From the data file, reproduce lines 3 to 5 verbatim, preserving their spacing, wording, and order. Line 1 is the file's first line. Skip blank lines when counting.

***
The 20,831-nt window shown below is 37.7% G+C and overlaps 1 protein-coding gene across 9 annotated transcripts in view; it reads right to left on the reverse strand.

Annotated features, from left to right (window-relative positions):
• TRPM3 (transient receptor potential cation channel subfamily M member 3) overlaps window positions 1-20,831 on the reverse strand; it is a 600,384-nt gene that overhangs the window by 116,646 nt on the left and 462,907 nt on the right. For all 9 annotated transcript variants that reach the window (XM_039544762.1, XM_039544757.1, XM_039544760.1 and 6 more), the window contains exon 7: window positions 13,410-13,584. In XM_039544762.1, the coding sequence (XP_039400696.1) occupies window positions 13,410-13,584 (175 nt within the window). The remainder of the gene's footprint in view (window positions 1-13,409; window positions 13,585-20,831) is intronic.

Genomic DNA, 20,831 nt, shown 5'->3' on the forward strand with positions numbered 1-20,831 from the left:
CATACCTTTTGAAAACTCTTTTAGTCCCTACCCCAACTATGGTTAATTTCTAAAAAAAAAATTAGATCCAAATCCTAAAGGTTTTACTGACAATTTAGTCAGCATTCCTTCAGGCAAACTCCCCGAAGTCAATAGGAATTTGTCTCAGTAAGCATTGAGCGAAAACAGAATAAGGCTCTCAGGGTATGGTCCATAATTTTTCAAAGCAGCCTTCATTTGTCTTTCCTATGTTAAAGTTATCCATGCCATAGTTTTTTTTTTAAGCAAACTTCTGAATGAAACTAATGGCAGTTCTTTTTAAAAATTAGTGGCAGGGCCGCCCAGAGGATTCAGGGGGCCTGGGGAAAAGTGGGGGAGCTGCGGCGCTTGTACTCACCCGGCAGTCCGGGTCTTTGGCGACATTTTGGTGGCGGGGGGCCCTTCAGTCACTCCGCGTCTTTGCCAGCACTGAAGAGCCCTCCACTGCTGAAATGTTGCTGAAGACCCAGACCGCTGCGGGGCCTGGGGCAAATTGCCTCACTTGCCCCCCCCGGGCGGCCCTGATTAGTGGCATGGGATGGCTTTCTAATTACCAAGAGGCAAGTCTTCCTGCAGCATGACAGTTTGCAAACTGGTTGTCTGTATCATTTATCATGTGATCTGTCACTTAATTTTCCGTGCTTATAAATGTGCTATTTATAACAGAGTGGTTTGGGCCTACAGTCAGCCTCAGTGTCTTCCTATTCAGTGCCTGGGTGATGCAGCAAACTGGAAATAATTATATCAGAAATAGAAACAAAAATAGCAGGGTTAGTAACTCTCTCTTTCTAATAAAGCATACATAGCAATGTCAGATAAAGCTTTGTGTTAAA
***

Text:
• TRPM3 (transient receptor potential cation channel subfamily M member 3) overlaps window positions 1-20,831 on the reverse strand; it is a 600,384-nt gene that overhangs the window by 116,646 nt on the left and 462,907 nt on the right. For all 9 annotated transcript variants that reach the window (XM_039544762.1, XM_039544757.1, XM_039544760.1 and 6 more), the window contains exon 7: window positions 13,410-13,584. In XM_039544762.1, the coding sequence (XP_039400696.1) occupies window positions 13,410-13,584 (175 nt within the window). The remainder of the gene's footprint in view (window positions 1-13,409; window positions 13,585-20,831) is intronic.

Genomic DNA, 20,831 nt, shown 5'->3' on the forward strand with positions numbered 1-20,831 from the left:
CATACCTTTTGAAAACTCTTTTAGTCCCTACCCCAACTATGGTTAATTTCTAAAAAAAAAATTAGATCCAAATCCTAAAGGTTTTACTGACAATTTAGTCAGCATTCCTTCAGGCAAACTCCCCGAAGTCAATAGGAATTTGTCTCAGTAAGCATTGAGCGAAAACAGAATAAGGCTCTCAGGGTATGGTCCATAATTTTTCAAAGCAGCCTTCATTTGTCTTTCCTATGTTAAAGTTATCCATGCCATAGTTTTTTTTTTAAGCAAACTTCTGAATGAAACTAATGGCAGTTCTTTTTAAAAATTAGTGGCAGGGCCGCCCAGAGGATTCAGGGGGCCTGGGGAAAAGTGGGGGAGCTGCGGCGCTTGTACTCACCCGGCAGTCCGGGTCTTTGGCGACATTTTGGTGGCGGGGGGCCCTTCAGTCACTCCGCGTCTTTGCCAGCACTGAAGAGCCCTCCACTGCTGAAATGTTGCTGAAGACCCAGACCGCTGCGGGGCCTGGGGCAAATTGCCTCACTTGCCCCCCCCGGGCGGCCCTGATTAGTGGCATGGGATGGCTTTCTAATTACCAAGAGGCAAGTCTTCCTGCAGCATGACAGTTTGCAAACTGGTTGTCTGTATCATTTATCATGTGATCTGTCACTTAATTTTCCGTGCTTATAAATGTGCTATTTATAACAGAGTGGTTTGGGCCTACAGTCAGCCTCAGTGTCTTCCTATTCAGTGCCTGGGTGATGCAGCAAACTGGAAATAATTATATCAGAAATAGAAACAAAAATAGCAGGGTTAGTAACTCTCTCTTTCTAATAAAGCATACATAGCAATGTCAGATAAAGCTTTGTGTTAAA